Inclusion tool to give ‘balanced view’ of school performance

EPI tool allows councils and academy trusts to be compared based on how inclusive they are

EPI tool allows councils and academy trusts to be compared based on how inclusive they are

Bigger trusts get better exam results for poorer pupils, but are more likely than others to suspend children and have higher unexplained exits, according to a new inclusion tool.

The Education Policy Institute think tank has today launched a new online tool that allows school groups – councils and academy trusts – to be compared based on how inclusive they are.

Measures include admissions, exclusions and attainment of disadvantaged pupils.

Louis Hodge, associate director at EPI, said it wanted to “promote a more balanced picture of the relative strengths and weaknesses of different school groups” rather than solely focusing on attainment.

A report published alongside the tool found trusts with ten or more schools have on average higher rates of persistent absence, suspension and unexplained exits, than smaller multi-academy trusts (MATs) and councils.

However, they admit more disadvantaged pupils and achieve better outcomes for those youngsters.

Researchers said there was “considerably more” variation among school group types – for instance, between different trusts – than between councils and trusts overall.

Council schools have lower suspension rates

But council schools did have lower suspension rates than the average MAT. However, this is likely down to trusts taking on the most difficult schools.

MATs also deliver higher progress scores for both disadvantaged and low-prior-attaining pupils than councils.

However, the best-performing groups tended to receive fewer applications from poorer pupils, suggesting “there are barriers” to admission for those children.

One of the issues with the tool is that the data used is from before Covid-19, spanning 2016–17 to 2018–19.

However, Hodge said it shows pupil demographics “must be reflected in the school accountability system”.

This would ensure schools with more poorer pupils and those with additional needs “are not penalised and that best practice in pupil inclusion is recognised”.

Schools Week revealed last year that plans to add contextual information alongside exam results into league tables had been shelved over concerns about inconsistencies in how children with SEND are identified.

Using EPI’s new web tool, we looked at the five largest MATs at the time to see how they performed at secondary level.

Unexplained exits

United Learning was in the top 10 per cent of all school groups for progress made among poorer pupils at GCSE. But, at the time, it had among the highest levels of unexplained exits and suspensions.

A spokesperson for the trust said they “welcome any additional means of analysing data between schools and trusts”.

Academies Enterprise Trust, the second largest at the time, also had high suspensions and unexplained exits, but scored just four out of ten on the progress of poor pupils (where ten is the best).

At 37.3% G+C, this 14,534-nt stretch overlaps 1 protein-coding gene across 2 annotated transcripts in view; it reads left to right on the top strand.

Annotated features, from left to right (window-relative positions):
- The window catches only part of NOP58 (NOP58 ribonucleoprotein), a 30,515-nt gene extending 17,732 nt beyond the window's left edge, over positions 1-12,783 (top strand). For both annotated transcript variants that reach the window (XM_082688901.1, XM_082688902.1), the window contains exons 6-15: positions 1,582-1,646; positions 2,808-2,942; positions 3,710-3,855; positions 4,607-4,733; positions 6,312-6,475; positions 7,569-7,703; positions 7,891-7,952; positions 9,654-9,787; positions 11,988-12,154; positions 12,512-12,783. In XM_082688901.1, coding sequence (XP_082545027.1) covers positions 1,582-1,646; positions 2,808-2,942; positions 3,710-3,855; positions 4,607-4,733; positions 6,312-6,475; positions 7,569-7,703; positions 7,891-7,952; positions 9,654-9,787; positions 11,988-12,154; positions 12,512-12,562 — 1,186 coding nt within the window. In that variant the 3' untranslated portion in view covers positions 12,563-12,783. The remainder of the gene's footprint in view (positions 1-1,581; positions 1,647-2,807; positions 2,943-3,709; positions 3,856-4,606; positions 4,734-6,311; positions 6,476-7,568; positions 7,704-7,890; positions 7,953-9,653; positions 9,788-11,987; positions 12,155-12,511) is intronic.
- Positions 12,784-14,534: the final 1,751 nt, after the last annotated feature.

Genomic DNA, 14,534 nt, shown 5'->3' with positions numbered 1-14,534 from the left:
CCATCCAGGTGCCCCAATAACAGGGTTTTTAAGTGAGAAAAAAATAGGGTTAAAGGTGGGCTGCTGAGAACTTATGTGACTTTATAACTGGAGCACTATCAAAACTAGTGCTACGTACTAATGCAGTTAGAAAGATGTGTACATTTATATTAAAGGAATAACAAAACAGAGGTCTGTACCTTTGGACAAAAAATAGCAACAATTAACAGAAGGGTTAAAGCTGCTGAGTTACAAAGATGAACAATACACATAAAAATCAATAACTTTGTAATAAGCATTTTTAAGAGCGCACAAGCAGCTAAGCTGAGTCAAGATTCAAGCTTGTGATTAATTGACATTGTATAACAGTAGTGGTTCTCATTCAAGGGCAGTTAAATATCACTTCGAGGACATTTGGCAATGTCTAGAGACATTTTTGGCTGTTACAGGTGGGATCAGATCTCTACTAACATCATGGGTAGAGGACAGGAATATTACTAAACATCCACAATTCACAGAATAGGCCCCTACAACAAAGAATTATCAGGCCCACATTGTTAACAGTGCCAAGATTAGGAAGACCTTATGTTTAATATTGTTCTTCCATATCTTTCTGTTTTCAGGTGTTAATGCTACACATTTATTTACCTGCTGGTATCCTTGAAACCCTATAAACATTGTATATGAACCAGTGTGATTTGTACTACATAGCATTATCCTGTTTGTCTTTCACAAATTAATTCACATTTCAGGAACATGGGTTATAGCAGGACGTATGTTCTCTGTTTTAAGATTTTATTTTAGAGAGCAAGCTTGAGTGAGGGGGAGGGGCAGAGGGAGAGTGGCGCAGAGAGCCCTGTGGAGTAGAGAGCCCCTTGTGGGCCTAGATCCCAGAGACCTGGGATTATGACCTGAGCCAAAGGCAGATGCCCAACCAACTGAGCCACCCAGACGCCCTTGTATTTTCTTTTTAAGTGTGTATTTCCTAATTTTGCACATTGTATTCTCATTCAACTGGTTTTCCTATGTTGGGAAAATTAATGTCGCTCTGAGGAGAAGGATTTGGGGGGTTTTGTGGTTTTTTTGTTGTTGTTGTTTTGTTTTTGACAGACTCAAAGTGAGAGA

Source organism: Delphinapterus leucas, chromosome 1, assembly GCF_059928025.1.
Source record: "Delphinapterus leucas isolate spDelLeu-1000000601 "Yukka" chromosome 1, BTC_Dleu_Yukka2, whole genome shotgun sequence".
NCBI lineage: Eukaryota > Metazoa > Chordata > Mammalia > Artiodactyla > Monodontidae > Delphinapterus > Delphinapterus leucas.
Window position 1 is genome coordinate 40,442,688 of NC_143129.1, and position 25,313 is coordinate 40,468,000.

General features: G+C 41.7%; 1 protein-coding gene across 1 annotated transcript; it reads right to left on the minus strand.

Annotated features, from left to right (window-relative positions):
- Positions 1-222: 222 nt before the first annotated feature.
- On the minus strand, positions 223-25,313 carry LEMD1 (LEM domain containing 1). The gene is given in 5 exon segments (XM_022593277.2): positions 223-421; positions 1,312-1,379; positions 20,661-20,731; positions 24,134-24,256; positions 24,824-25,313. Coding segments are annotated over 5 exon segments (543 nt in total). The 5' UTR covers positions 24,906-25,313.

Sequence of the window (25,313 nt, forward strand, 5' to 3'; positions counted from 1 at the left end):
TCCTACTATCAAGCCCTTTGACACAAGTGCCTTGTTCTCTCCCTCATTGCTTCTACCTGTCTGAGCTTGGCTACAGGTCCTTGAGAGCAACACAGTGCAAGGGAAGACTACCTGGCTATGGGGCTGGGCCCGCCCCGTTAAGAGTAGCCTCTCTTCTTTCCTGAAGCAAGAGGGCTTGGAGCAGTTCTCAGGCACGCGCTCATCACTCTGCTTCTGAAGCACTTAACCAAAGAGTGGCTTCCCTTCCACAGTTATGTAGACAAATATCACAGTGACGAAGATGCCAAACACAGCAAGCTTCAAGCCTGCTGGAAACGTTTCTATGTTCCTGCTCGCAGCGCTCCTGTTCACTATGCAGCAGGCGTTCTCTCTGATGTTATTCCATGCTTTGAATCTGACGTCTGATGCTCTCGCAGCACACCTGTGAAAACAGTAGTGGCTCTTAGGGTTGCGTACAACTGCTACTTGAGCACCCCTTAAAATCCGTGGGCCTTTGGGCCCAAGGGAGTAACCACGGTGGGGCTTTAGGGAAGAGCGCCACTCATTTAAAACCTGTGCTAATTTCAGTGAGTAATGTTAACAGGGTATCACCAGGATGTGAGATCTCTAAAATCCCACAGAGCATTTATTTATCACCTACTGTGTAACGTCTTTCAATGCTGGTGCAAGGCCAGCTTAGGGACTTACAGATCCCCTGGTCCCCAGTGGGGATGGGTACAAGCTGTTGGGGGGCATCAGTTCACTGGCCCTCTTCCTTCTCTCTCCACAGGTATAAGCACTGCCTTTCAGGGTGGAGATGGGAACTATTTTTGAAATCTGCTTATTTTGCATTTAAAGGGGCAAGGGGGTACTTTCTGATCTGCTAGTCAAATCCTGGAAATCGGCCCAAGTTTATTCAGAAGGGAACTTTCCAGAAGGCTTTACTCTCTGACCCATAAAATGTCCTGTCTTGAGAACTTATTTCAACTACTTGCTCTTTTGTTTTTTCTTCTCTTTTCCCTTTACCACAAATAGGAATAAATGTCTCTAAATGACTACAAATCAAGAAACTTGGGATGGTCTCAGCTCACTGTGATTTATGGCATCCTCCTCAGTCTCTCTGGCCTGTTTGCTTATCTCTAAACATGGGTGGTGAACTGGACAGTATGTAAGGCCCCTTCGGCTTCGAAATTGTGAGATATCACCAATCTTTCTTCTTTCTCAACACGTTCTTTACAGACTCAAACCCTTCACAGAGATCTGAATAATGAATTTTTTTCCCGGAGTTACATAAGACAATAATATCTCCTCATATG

A spokesperson said the trust five years ago is “not the AET of today”. They added it was a “fantastic tool from EPI that will offer really powerful insights and we look forward to using it when populated with more current data”.

The Harris Federation appears to have among the most favourable outcomes of the top five, with the best results for poorer pupils and low suspension levels.

High suspensions at Ofsted chief’s former trust

Outwood Grange Academies Trust, formerly run by Ofsted chief inspector Sir Martyn Oliver, had the highest rates of suspensions of any school group.

Sir Martyn Oliver
Sir Martyn Oliver

It was considerably higher than any other apart from Northern Education Trust, which had the second highest.

An OGAT spokesperson previously said its schools had been “under-performing for years and were some of the most challenging in the system when we took them on. These schools have been transformed by OGAT.”

A NET spokesperson said at the time of the data, ten of its schools had never been judged ‘good’ or better by Ofsted.

“Many were schools where behaviour was a significant barrier to learning,” they added. “We do not apologise for having high standards. All our inspected schools are now rated good or outstanding.”

Think tank wants accountability review

EPI has now called for a review on the accountability and inspection system and admissions to focus more on inclusion measures.

It also wants the Department for Education to publish “easily accessible metrics for school groups” so people can see the “relative strengths and weaknesses of schools”.

Geoff Barton, general secretary of Association of School and College Leaders union, added the new platform “is not a tool to beat anyone over the head, but allows for a more nuanced understanding of the education system, and, flowing from that, what steps might better help support children and schools”.

A DfE spokesperson said it shows academies “play a crucial role in improving education standards, especially those from disadvantaged backgrounds”.

They “back heads” using suspensions and exclusions to deliver “calm, safe and supportive learning environments”.

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